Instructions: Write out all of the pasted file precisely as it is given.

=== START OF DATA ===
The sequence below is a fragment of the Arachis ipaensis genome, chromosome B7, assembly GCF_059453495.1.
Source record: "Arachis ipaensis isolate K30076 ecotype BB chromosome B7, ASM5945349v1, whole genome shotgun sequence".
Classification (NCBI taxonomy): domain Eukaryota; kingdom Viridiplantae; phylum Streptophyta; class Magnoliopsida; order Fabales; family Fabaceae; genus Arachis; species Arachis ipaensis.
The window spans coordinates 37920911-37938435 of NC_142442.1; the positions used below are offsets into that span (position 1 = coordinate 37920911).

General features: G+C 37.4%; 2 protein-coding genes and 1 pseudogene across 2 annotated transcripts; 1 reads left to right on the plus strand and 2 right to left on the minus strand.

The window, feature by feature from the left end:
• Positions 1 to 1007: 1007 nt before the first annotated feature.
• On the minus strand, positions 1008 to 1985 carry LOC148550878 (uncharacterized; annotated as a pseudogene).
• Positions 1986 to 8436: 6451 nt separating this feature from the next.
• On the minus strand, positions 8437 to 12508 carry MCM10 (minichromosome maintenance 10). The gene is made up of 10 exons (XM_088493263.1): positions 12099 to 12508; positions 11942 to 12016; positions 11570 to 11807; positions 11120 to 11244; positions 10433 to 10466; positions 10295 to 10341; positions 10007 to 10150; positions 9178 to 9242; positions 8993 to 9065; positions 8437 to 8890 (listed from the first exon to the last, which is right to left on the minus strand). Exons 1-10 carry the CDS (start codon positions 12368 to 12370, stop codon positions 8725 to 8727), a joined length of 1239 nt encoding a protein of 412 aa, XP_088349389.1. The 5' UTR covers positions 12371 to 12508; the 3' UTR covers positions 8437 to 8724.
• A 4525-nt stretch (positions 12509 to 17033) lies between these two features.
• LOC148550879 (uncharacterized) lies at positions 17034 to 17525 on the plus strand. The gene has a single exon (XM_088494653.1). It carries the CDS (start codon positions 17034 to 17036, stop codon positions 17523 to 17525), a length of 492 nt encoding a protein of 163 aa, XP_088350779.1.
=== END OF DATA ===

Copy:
The sequence below is a fragment of the Arachis ipaensis genome, chromosome B7, assembly GCF_059453495.1.
Source record: "Arachis ipaensis isolate K30076 ecotype BB chromosome B7, ASM5945349v1, whole genome shotgun sequence".
Classification (NCBI taxonomy): domain Eukaryota; kingdom Viridiplantae; phylum Streptophyta; class Magnoliopsida; order Fabales; family Fabaceae; genus Arachis; species Arachis ipaensis.
The window spans coordinates 37920911-37938435 of NC_142442.1; the positions used below are offsets into that span (position 1 = coordinate 37920911).

General features: G+C 37.4%; 2 protein-coding genes and 1 pseudogene across 2 annotated transcripts; 1 reads left to right on the plus strand and 2 right to left on the minus strand.

The window, feature by feature from the left end:
• Positions 1 to 1007: 1007 nt before the first annotated feature.
• On the minus strand, positions 1008 to 1985 carry LOC148550878 (uncharacterized; annotated as a pseudogene).
• Positions 1986 to 8436: 6451 nt separating this feature from the next.
• On the minus strand, positions 8437 to 12508 carry MCM10 (minichromosome maintenance 10). The gene is made up of 10 exons (XM_088493263.1): positions 12099 to 12508; positions 11942 to 12016; positions 11570 to 11807; positions 11120 to 11244; positions 10433 to 10466; positions 10295 to 10341; positions 10007 to 10150; positions 9178 to 9242; positions 8993 to 9065; positions 8437 to 8890 (listed from the first exon to the last, which is right to left on the minus strand). Exons 1-10 carry the CDS (start codon positions 12368 to 12370, stop codon positions 8725 to 8727), a joined length of 1239 nt encoding a protein of 412 aa, XP_088349389.1. The 5' UTR covers positions 12371 to 12508; the 3' UTR covers positions 8437 to 8724.
• A 4525-nt stretch (positions 12509 to 17033) lies between these two features.
• LOC148550879 (uncharacterized) lies at positions 17034 to 17525 on the plus strand. The gene has a single exon (XM_088494653.1). It carries the CDS (start codon positions 17034 to 17036, stop codon positions 17523 to 17525), a length of 492 nt encoding a protein of 163 aa, XP_088350779.1.